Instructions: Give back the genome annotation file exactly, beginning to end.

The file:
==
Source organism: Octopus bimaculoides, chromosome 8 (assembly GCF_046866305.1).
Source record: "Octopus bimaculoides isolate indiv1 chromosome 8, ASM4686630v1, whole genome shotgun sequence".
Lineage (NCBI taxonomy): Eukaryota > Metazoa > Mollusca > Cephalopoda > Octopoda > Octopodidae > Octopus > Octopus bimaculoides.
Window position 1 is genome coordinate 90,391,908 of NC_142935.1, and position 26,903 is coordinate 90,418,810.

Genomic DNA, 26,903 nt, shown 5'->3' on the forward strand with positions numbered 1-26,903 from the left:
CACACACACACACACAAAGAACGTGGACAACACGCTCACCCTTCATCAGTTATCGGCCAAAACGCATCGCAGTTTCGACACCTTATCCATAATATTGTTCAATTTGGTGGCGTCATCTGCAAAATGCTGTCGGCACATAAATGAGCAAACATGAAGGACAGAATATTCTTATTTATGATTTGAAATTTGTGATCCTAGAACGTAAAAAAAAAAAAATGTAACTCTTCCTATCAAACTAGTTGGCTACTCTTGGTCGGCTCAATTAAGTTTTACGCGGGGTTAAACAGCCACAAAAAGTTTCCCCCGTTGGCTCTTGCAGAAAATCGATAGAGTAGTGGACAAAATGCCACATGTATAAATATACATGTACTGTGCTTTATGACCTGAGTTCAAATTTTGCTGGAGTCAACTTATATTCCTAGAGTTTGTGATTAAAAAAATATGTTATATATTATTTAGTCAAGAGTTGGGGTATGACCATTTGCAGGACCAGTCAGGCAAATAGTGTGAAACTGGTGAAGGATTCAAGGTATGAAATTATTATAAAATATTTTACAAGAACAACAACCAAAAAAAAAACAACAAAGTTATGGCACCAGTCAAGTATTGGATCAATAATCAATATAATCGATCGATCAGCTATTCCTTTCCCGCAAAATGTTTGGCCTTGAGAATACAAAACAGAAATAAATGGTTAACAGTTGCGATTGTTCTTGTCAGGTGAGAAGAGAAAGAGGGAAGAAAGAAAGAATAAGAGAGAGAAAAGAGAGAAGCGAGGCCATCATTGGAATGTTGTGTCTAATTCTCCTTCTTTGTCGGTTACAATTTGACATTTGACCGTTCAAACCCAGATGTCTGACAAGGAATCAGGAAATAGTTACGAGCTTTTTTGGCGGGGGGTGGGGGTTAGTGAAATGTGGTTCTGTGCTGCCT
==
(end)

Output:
Source organism: Octopus bimaculoides, chromosome 8 (assembly GCF_046866305.1).
Source record: "Octopus bimaculoides isolate indiv1 chromosome 8, ASM4686630v1, whole genome shotgun sequence".
Lineage (NCBI taxonomy): Eukaryota > Metazoa > Mollusca > Cephalopoda > Octopoda > Octopodidae > Octopus > Octopus bimaculoides.
Window position 1 is genome coordinate 90,391,908 of NC_142935.1, and position 26,903 is coordinate 90,418,810.

Genomic DNA, 26,903 nt, shown 5'->3' on the forward strand with positions numbered 1-26,903 from the left:
CACACACACACACACAAAGAACGTGGACAACACGCTCACCCTTCATCAGTTATCGGCCAAAACGCATCGCAGTTTCGACACCTTATCCATAATATTGTTCAATTTGGTGGCGTCATCTGCAAAATGCTGTCGGCACATAAATGAGCAAACATGAAGGACAGAATATTCTTATTTATGATTTGAAATTTGTGATCCTAGAACGTAAAAAAAAAAAAATGTAACTCTTCCTATCAAACTAGTTGGCTACTCTTGGTCGGCTCAATTAAGTTTTACGCGGGGTTAAACAGCCACAAAAAGTTTCCCCCGTTGGCTCTTGCAGAAAATCGATAGAGTAGTGGACAAAATGCCACATGTATAAATATACATGTACTGTGCTTTATGACCTGAGTTCAAATTTTGCTGGAGTCAACTTATATTCCTAGAGTTTGTGATTAAAAAAATATGTTATATATTATTTAGTCAAGAGTTGGGGTATGACCATTTGCAGGACCAGTCAGGCAAATAGTGTGAAACTGGTGAAGGATTCAAGGTATGAAATTATTATAAAATATTTTACAAGAACAACAACCAAAAAAAAAACAACAAAGTTATGGCACCAGTCAAGTATTGGATCAATAATCAATATAATCGATCGATCAGCTATTCCTTTCCCGCAAAATGTTTGGCCTTGAGAATACAAAACAGAAATAAATGGTTAACAGTTGCGATTGTTCTTGTCAGGTGAGAAGAGAAAGAGGGAAGAAAGAAAGAATAAGAGAGAGAAAAGAGAGAAGCGAGGCCATCATTGGAATGTTGTGTCTAATTCTCCTTCTTTGTCGGTTACAATTTGACATTTGACCGTTCAAACCCAGATGTCTGACAAGGAATCAGGAAATAGTTACGAGCTTTTTTGGCGGGGGGTGGGGGTTAGTGAAATGTGGTTCTGTGCTGCCT